description: "Whether User has an active subscription or not"
    - banned:
        usage: "LABEL"
        description: "Whether user is banned or not"
    - upvotes:
        usage: "COUNTER"
        description: "Count of upvotes the User has earned.  Upvotes once granted cannot be revoked, so the number can only increase."
    - downvotes:
        usage: "GAUGE"
        description: "Count of downvotes the User has earned.  Downvotes can be revoked so the number can increase as well as decrease."
...

We hope you enjoy this feature, and we welcome your feedback via the Percona forums!

Server and Client logs

We’ve enhanced the volume of data collected from both the Server and Client perspectives.  Each service provides a set of files designed to be shared with Percona Support while you work on an issue.

Server

From the Server, we’ve improved the logs.zip service to include:

  • Prometheus targets
  • Consul nodes, QAN API instances
  • Amazon RDS and Aurora instances
  • Version
  • Server configuration
  • Percona Toolkit commands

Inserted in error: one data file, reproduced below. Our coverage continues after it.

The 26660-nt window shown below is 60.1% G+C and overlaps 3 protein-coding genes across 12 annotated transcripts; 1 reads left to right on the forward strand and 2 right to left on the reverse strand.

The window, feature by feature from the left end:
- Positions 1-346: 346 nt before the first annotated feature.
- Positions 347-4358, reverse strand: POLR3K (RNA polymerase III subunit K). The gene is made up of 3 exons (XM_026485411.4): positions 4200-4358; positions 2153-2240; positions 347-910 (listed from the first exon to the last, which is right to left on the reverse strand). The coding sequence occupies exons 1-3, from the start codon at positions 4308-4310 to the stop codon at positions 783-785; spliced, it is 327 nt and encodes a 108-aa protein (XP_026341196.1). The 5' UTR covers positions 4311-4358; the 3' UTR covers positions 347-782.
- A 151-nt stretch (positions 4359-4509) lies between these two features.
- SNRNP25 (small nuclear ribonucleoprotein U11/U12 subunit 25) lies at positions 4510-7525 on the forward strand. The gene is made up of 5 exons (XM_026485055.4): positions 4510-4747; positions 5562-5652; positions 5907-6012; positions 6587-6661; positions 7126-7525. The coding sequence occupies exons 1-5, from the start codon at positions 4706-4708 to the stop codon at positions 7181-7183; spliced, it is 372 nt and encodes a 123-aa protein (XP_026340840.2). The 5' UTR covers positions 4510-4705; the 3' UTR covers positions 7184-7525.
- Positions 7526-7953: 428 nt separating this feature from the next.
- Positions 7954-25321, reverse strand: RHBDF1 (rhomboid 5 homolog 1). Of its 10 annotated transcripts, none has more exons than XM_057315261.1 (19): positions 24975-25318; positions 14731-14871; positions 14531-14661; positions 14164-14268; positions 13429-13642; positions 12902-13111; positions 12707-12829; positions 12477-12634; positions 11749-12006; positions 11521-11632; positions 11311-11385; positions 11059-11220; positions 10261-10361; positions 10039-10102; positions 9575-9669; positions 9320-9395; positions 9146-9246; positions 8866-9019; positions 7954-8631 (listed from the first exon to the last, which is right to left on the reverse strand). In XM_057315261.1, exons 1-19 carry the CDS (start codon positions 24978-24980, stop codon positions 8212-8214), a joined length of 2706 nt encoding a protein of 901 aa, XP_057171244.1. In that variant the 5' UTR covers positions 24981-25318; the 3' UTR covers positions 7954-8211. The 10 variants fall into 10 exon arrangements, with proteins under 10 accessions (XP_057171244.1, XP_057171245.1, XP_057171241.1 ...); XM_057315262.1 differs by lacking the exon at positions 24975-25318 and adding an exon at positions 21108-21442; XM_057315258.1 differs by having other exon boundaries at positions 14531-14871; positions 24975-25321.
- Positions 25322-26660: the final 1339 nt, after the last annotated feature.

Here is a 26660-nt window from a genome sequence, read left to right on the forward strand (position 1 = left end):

You retrieve the link from your PMM server using this format:   https://pmmdemo.percona.com/managed/logs.zip

Client

On the Client side we’ve added a new action called summary which fetches logs, network, and Percona Toolkit output in order to share with Percona Support. To initiate a Client side collection, execute:

pmm-admin summary

The output will be a file you can use to attach to your Support ticket.  The single file will look something like this:

summary__2018_10_10_16_20_00.tar.gz

New Features and Improvements

  • PMM-2913 – Provide ability to execute Custom Queries against MySQL – Credit to wrouesnel for the framework of this feature in wrouesnel/postgres_exporter!
  • PMM-2904 – Improve PMM Server Diagnostics for Support
  • PMM-2860 – Improve pmm-client Diagnostics for Support
  • PMM-1754Provide functionality to easily select query and copy it to clipboard in QAN
  • PMM-1855Add swap to AMI
  • PMM-3013Rename PXC Overview graph Sequence numbers of transactions to IST Progress
  • PMM-2726 – Abort data collection in Exporters based on Prometheus Timeout – MySQLd Exporter
  • PMM-3003 – PostgreSQL Overview Dashboard Tooltip fixes
  • PMM-2936Some improvements for Query Analytics Settings screen
  • PMM-3029PostgreSQL Dashboard Improvements

Fixed Bugs